Being a woman very involved with the Web, I have watched Molly E. Holzschlag’s career with some interest since she was voted one of the “Top 25 Most Influential Women on the Web.” She has done good work in many forums, but her latest book Cascading Style Sheets: The Designer’s Edge from Sybex is one of her best contributions to date. The book takes some of those innovative leaps that Sybex is not afraid to try and the result is a work that is fresh and unique in a crowded sea of CSS books.
The unique hook in this book is the sections devoted to design and “vision” with CSS. The book tells the story of the reconstruction of a table-based site that Holzschlag and Eric A. Meyer (the technical editor of the book and author of the highly regarded Cascading Style Sheets: The Definitive Guide) did at a User Interface 7 conference. It is a fascinating explanation of how all the font, span, nonstandard markup and nested tables were removed from a page and the CSS decisions that went into rebuilding the page as an almost exact replica (in appearance) of the original. For the CSS newbie who wants to move away from tables, this is one of the most instructive lessons in how to do it that I have seen in print. And for anyone who already knows quite a lot about CSS, it is still highly informative. All the HTML and CSS used in the exercise and book are available for download from sybex.com.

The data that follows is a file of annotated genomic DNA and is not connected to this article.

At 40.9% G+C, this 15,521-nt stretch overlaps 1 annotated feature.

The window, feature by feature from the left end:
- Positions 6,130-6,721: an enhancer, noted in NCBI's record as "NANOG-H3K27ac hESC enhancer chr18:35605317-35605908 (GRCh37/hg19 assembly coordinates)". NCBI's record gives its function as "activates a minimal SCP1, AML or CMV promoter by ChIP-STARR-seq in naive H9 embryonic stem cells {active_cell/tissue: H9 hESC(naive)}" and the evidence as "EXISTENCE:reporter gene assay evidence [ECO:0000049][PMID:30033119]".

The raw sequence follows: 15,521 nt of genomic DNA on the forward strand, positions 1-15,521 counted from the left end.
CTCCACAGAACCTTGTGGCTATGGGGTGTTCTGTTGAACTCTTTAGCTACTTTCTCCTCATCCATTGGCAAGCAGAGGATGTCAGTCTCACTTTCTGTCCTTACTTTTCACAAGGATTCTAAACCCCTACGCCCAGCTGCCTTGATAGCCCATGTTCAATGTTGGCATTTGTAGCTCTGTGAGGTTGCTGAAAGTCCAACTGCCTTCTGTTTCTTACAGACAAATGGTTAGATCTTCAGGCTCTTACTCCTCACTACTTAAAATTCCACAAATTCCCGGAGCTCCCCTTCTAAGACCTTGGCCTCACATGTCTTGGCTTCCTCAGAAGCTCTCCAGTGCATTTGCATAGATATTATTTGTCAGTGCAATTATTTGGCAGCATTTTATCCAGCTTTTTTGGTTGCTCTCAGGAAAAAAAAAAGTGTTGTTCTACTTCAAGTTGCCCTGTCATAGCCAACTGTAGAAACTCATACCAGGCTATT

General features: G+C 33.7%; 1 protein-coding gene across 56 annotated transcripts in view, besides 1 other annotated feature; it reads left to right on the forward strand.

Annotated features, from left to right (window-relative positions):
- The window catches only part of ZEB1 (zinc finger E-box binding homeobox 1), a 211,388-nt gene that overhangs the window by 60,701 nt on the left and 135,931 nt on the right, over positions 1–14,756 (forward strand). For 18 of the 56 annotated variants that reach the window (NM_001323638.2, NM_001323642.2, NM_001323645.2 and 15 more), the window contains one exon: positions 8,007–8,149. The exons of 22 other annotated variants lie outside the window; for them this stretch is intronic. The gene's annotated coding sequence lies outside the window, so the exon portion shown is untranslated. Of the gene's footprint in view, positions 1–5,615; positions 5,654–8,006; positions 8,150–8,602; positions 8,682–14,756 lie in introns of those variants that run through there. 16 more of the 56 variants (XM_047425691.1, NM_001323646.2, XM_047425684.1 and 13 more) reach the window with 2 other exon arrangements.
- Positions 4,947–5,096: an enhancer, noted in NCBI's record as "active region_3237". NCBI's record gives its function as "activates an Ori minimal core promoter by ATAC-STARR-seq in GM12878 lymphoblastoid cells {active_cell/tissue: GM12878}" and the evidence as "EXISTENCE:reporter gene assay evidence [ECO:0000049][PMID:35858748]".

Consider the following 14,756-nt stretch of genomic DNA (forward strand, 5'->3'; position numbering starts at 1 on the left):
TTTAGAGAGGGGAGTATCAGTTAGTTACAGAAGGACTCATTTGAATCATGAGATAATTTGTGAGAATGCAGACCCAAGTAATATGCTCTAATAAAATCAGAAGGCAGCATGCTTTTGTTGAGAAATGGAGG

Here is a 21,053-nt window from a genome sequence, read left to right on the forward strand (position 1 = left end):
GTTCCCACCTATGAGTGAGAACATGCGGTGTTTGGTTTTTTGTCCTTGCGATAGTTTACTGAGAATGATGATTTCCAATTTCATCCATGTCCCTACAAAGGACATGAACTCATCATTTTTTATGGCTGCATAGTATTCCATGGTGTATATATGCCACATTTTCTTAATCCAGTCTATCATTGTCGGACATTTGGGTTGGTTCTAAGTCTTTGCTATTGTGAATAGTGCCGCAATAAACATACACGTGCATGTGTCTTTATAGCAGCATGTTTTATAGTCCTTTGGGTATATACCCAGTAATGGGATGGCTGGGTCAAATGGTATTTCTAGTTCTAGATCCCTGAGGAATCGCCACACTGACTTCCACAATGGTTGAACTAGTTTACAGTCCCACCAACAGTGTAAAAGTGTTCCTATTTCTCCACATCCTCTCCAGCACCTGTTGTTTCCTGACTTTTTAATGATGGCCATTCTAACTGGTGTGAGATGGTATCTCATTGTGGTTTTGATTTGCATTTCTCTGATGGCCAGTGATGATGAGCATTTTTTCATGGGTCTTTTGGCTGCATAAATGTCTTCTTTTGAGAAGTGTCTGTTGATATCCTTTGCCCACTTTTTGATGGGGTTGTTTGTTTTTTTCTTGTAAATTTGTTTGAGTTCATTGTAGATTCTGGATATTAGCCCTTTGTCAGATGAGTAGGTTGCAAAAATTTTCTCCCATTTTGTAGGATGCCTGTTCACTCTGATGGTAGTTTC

The examples of “vision” in the book include a CSS Design Gallery showing some of the possibilities for innovative design using pure CSS. Holzschlag states that, “we must use CSS in practical as well as visionary ways,” and suggests that since browser support for CSS and standard markup is very good in modern browsers there will be a great flowering of ideas involving the possibilities and opportunities for creative use of CSS.
The book begins by explaining structured markup and CSS in theory and practice and moves to CSS typography, color, backgrounds, borders and layout. I have been devouring HTML and CSS books for years, especially my beloved HTML for the World Wide Web by Elizabeth Castro, and I still managed to learn some new things and discover some fresh approaches to teaching this material in Cascading Style Sheets: the Designer’s Edge.